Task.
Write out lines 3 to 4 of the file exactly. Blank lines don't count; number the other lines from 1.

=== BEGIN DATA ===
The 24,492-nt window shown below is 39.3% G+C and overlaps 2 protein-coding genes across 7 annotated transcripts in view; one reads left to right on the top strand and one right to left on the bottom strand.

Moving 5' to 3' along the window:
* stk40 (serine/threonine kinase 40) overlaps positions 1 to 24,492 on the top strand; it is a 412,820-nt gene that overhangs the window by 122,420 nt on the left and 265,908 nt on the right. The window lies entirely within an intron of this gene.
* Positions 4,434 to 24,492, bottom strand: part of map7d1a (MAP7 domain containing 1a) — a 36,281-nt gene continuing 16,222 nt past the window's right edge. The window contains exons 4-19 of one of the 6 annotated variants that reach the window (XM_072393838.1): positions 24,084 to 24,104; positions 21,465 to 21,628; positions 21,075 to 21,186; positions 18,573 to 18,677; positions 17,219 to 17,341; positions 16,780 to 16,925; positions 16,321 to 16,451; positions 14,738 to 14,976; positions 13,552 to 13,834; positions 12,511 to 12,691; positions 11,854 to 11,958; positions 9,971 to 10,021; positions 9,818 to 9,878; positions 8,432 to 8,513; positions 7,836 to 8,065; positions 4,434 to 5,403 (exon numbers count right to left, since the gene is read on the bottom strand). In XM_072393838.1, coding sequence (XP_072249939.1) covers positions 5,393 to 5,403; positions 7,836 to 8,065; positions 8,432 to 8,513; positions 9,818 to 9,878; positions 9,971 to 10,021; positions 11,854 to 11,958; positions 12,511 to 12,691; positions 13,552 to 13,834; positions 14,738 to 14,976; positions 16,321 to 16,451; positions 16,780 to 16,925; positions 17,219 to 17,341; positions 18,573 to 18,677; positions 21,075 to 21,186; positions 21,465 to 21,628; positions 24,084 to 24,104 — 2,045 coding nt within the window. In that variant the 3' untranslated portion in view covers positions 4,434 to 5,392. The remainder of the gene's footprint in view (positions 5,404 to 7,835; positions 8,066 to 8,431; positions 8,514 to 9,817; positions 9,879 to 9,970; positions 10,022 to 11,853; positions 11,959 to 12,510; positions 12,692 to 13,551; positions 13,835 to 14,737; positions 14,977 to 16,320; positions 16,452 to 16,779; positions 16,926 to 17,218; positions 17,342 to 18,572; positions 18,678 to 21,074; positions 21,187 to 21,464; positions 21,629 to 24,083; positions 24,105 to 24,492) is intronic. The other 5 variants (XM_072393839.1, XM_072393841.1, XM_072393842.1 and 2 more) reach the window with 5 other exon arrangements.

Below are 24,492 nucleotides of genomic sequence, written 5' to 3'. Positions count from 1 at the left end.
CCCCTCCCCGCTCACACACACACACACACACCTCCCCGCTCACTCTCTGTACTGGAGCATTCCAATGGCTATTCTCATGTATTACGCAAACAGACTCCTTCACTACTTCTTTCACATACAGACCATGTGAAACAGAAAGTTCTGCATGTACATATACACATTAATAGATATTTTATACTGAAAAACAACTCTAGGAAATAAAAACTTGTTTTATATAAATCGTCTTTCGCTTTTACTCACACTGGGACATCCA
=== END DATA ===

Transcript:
* stk40 (serine/threonine kinase 40) overlaps positions 1 to 24,492 on the top strand; it is a 412,820-nt gene that overhangs the window by 122,420 nt on the left and 265,908 nt on the right. The window lies entirely within an intron of this gene.
* Positions 4,434 to 24,492, bottom strand: part of map7d1a (MAP7 domain containing 1a) — a 36,281-nt gene continuing 16,222 nt past the window's right edge. The window contains exons 4-19 of one of the 6 annotated variants that reach the window (XM_072393838.1): positions 24,084 to 24,104; positions 21,465 to 21,628; positions 21,075 to 21,186; positions 18,573 to 18,677; positions 17,219 to 17,341; positions 16,780 to 16,925; positions 16,321 to 16,451; positions 14,738 to 14,976; positions 13,552 to 13,834; positions 12,511 to 12,691; positions 11,854 to 11,958; positions 9,971 to 10,021; positions 9,818 to 9,878; positions 8,432 to 8,513; positions 7,836 to 8,065; positions 4,434 to 5,403 (exon numbers count right to left, since the gene is read on the bottom strand). In XM_072393838.1, coding sequence (XP_072249939.1) covers positions 5,393 to 5,403; positions 7,836 to 8,065; positions 8,432 to 8,513; positions 9,818 to 9,878; positions 9,971 to 10,021; positions 11,854 to 11,958; positions 12,511 to 12,691; positions 13,552 to 13,834; positions 14,738 to 14,976; positions 16,321 to 16,451; positions 16,780 to 16,925; positions 17,219 to 17,341; positions 18,573 to 18,677; positions 21,075 to 21,186; positions 21,465 to 21,628; positions 24,084 to 24,104 — 2,045 coding nt within the window. In that variant the 3' untranslated portion in view covers positions 4,434 to 5,392. The remainder of the gene's footprint in view (positions 5,404 to 7,835; positions 8,066 to 8,431; positions 8,514 to 9,817; positions 9,879 to 9,970; positions 10,022 to 11,853; positions 11,959 to 12,510; positions 12,692 to 13,551; positions 13,835 to 14,737; positions 14,977 to 16,320; positions 16,452 to 16,779; positions 16,926 to 17,218; positions 17,342 to 18,572; positions 18,678 to 21,074; positions 21,187 to 21,464; positions 21,629 to 24,083; positions 24,105 to 24,492) is intronic. The other 5 variants (XM_072393839.1, XM_072393841.1, XM_072393842.1 and 2 more) reach the window with 5 other exon arrangements.